[RPG] the origin and meaning of D&D Beyond’s spell school symbols


Browsing the D&D Beyond spell list it is clear that each spell has an associated symbol related to the spell's school:

display: inline-block;
background: url(#2) no-repeat center;
\textbf{Abj.} &
\textbf{Conj.} &
\textbf{Div.} &
\textbf{Ench.} &
\textbf{Evo.} &
\textbf{Illu.} &
\textbf{Necro.} &
\textbf{Trans.} \\
\schsym{https://i.stack.imgur.com/uzFcs.png} &
\schsym{https://i.stack.imgur.com/8DWrI.png} &
\schsym{https://i.stack.imgur.com/VfeKS.png} &
\schsym{https://i.stack.imgur.com/0YuqE.png} &
\schsym{https://i.stack.imgur.com/lwSxi.png} &
\schsym{https://i.stack.imgur.com/bHkjS.png} &
\schsym{https://i.stack.imgur.com/b9tgW.png} &
\schsym{https://i.stack.imgur.com/wPeGf.png} \\

Doing a quick search for more information on this I have found:

  • a reddit thread that points to the presence of the same symbols in the 5e DMG as well as in some of the magic items and references the 3.5e PHB (which I am unable to verify)
  • an enworld thread claiming that these symbols go back at least as far back as AD&D 2e PHB referencing a Dragon 302, page 51 as well (I can't verify any of these either)

It seems clear that these symbols have been used across editions. I am mainly interested in the following:

  • What is the earliest instance of usage of these symbols?
  • Did the symbols hold some meaning beyond representing a spell school? (for example, being part of a language or script)
  • Was there a resource that actually mentioned/explained them? (the post mentioning Dragon 302, page 51 seemed to hint at this)

Update: Although I was hoping for an official explanation, as Quadratic Wizard's answer details, such an explanation probably does not exist. I have accepted his answer for tracking down and detailing the origins but I would like to leave a note of appreciation for Kryan's answer as well for being a very good source for the actual meanings of the symbols. I find both are well worth reading.

Best Answer

These particular symbols date back to the AD&D 2nd edition revised Player's Handbook (1995), where they appear in an elaborate diagram in the specialist wizard rules depicting the eight opposing schools of magic. The revised 2e rules added a large amount of all-new art, so that what was a simple drawing of crossed lines in the original AD&D 2e Player's Handbook became this grand artwork depicting the schools of magic with pseudo-historical occult symbols representing each school.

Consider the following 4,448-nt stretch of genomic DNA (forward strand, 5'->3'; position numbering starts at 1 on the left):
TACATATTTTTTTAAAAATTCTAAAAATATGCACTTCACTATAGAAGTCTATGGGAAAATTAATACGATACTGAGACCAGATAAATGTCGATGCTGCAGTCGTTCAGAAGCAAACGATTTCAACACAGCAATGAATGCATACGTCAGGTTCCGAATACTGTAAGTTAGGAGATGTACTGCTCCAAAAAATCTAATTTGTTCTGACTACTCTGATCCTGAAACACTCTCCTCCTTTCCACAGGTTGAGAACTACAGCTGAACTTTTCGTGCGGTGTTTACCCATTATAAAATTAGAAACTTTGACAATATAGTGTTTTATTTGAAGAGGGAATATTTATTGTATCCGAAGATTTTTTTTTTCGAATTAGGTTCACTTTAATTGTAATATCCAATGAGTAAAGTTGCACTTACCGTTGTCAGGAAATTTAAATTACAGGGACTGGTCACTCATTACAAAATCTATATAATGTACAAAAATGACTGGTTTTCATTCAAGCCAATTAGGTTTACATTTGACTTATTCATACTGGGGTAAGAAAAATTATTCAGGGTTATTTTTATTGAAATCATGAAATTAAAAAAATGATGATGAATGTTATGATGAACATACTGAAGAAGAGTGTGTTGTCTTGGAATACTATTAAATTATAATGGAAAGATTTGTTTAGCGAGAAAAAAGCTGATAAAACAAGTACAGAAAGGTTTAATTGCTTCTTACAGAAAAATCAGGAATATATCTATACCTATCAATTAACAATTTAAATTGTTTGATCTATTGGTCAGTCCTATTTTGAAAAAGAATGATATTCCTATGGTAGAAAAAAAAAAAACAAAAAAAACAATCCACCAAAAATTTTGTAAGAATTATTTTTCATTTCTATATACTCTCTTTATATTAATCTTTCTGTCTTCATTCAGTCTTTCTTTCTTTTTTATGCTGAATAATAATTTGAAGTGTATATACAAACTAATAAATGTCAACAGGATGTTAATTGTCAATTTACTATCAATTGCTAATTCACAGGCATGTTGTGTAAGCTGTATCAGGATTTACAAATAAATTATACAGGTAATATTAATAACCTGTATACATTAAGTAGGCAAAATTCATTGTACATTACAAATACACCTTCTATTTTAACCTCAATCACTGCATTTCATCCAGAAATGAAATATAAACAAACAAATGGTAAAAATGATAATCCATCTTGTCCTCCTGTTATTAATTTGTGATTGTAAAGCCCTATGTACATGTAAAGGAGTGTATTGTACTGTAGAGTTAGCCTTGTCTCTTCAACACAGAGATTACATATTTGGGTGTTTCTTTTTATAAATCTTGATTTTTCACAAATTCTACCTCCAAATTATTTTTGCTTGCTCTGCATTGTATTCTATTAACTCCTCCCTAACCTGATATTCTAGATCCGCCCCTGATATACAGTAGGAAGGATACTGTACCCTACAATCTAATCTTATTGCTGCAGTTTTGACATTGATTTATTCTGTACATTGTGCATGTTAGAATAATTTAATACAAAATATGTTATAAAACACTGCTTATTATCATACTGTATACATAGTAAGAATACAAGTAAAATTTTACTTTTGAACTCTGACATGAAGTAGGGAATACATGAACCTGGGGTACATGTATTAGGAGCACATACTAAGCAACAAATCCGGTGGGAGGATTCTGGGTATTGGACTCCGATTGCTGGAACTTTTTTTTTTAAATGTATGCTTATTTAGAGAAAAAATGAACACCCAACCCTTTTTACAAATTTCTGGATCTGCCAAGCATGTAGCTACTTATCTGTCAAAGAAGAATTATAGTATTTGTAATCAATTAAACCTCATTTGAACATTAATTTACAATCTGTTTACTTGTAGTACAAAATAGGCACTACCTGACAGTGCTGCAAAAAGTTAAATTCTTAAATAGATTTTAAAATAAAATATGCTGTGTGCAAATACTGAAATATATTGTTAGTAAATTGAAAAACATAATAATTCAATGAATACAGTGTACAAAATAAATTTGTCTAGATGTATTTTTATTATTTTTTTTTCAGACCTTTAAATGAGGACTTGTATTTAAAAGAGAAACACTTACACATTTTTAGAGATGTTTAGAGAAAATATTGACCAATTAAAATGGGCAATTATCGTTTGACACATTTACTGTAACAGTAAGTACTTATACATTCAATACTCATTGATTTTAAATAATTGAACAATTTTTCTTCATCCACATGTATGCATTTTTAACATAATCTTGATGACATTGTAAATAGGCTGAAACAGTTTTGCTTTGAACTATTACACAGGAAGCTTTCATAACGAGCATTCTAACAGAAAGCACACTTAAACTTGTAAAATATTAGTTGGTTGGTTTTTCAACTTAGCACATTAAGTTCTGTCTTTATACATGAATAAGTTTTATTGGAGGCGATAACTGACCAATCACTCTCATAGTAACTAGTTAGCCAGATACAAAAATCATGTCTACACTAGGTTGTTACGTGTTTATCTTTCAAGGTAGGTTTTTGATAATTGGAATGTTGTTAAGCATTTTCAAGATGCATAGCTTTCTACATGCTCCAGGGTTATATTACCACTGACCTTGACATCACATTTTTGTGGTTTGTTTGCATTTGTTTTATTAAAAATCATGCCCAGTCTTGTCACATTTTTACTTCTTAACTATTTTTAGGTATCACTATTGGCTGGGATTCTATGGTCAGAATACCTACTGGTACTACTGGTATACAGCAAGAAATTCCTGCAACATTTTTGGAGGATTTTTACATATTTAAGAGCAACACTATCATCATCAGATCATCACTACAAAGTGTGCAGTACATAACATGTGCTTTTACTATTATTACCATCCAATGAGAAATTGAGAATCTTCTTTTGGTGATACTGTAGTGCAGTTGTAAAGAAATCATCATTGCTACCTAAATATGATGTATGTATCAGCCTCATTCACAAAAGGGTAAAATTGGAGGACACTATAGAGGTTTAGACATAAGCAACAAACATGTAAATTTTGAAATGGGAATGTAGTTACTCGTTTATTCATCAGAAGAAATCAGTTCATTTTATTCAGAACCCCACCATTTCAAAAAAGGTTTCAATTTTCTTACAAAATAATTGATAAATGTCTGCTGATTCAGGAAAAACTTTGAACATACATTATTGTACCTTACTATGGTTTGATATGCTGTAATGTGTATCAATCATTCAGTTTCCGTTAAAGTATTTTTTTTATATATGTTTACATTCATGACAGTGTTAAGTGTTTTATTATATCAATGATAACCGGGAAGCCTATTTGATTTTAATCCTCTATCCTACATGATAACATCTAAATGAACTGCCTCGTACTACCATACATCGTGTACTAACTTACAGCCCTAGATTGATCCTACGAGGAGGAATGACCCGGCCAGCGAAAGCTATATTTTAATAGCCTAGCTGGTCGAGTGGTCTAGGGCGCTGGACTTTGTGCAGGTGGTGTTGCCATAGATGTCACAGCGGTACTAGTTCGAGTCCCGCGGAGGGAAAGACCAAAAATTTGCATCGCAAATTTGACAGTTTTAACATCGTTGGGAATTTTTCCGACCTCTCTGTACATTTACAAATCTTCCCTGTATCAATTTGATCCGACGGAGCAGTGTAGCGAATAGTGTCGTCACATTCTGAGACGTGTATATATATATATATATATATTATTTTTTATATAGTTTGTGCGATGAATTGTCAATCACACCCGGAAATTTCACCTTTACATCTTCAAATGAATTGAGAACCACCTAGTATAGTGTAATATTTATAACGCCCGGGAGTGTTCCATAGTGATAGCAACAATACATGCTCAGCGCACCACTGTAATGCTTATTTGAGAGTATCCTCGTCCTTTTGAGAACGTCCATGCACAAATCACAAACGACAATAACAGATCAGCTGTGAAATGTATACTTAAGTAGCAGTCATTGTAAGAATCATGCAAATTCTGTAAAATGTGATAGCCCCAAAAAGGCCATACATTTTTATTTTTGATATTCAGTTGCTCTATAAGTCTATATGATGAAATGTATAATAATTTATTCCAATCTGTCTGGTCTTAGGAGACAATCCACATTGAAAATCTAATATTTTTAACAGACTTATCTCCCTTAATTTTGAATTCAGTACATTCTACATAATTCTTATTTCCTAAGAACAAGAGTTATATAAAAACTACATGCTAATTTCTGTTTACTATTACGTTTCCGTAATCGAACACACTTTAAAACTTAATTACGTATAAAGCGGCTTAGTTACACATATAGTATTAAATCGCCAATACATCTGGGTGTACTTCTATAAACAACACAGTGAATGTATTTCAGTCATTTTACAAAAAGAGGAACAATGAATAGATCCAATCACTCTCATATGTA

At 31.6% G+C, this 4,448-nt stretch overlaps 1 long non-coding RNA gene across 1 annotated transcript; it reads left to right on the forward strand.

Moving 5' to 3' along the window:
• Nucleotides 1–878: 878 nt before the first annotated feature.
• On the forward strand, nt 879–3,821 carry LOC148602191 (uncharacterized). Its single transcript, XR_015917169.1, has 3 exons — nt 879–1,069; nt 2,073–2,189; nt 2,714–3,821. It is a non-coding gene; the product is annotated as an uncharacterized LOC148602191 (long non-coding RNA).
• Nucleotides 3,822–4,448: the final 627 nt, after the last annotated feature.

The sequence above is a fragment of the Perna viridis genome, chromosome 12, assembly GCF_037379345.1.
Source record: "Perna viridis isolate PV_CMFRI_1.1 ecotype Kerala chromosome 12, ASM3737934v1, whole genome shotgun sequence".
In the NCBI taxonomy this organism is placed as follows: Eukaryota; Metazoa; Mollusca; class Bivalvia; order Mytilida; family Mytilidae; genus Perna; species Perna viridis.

The symbols later appear in the third edition Player's Handbook (2000), where they are illustrated by Arnie Swekel and appear on the opening page of the chapter on magic. They are not widely used in that book or other books of that edition. According to the WotC gallery:

These DaVinci-inspired works of line art grace the opening page of each chapter. Although in the finished book, text covers the lower half of each illustration, here in our Player's Handbook art gallery we showcase them in their entirety.

In the actual book, the bottom four symbols are covered by text, which explains in part why these symbols were never widely used.

Dragon #302 (2002), page 51 does not use these symbols. It invents its own, different symbols, which suggests that the symbols in the PHB were never universally used or understood at this point. Dragon magazine used these for a time to label spell schools in its articles. It advises that players might find other uses for the symbols:

In general, regular, recognizable symbols can be a great way to add detail to a campaign. They give both players and DMs a visual way to connect individuals who belong to a group, and they can quickly convey a lot of information about a group's alignment and goals.

The use of runes and symbols like this goes back to the World of Greyhawk Folio (1980), which defines various runes that have secret meanings, although schools of magic are not among them.

Historically, alchemists, astrologers and occultists used symbols like this to represent cosmological or magical concepts. Best known are the symbols of the zodiac, along with various astronomical symbols, astrological symbols, and alchemical symbols.

The symbols for the schools of magic are almost certainly inspired by these renaissance occult symbols. KRyan's answer does an excellent job of inferring the individual meanings of the D&D symbols.